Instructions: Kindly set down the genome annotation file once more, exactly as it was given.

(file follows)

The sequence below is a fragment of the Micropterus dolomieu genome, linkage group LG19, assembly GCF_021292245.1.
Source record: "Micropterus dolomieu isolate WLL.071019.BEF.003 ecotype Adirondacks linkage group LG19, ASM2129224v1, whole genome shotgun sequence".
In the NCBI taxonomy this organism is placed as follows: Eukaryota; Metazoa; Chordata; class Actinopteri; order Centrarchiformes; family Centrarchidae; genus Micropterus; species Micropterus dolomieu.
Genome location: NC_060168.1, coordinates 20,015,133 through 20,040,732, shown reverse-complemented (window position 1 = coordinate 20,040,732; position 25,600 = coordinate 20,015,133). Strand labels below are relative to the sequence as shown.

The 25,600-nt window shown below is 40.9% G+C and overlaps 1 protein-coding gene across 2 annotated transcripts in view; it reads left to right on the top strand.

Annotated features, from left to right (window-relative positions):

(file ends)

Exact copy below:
The sequence below is a fragment of the Micropterus dolomieu genome, linkage group LG19, assembly GCF_021292245.1.
Source record: "Micropterus dolomieu isolate WLL.071019.BEF.003 ecotype Adirondacks linkage group LG19, ASM2129224v1, whole genome shotgun sequence".
In the NCBI taxonomy this organism is placed as follows: Eukaryota; Metazoa; Chordata; class Actinopteri; order Centrarchiformes; family Centrarchidae; genus Micropterus; species Micropterus dolomieu.
Genome location: NC_060168.1, coordinates 20,015,133 through 20,040,732, shown reverse-complemented (window position 1 = coordinate 20,040,732; position 25,600 = coordinate 20,015,133). Strand labels below are relative to the sequence as shown.

The 25,600-nt window shown below is 40.9% G+C and overlaps 1 protein-coding gene across 2 annotated transcripts in view; it reads left to right on the top strand.

Annotated features, from left to right (window-relative positions):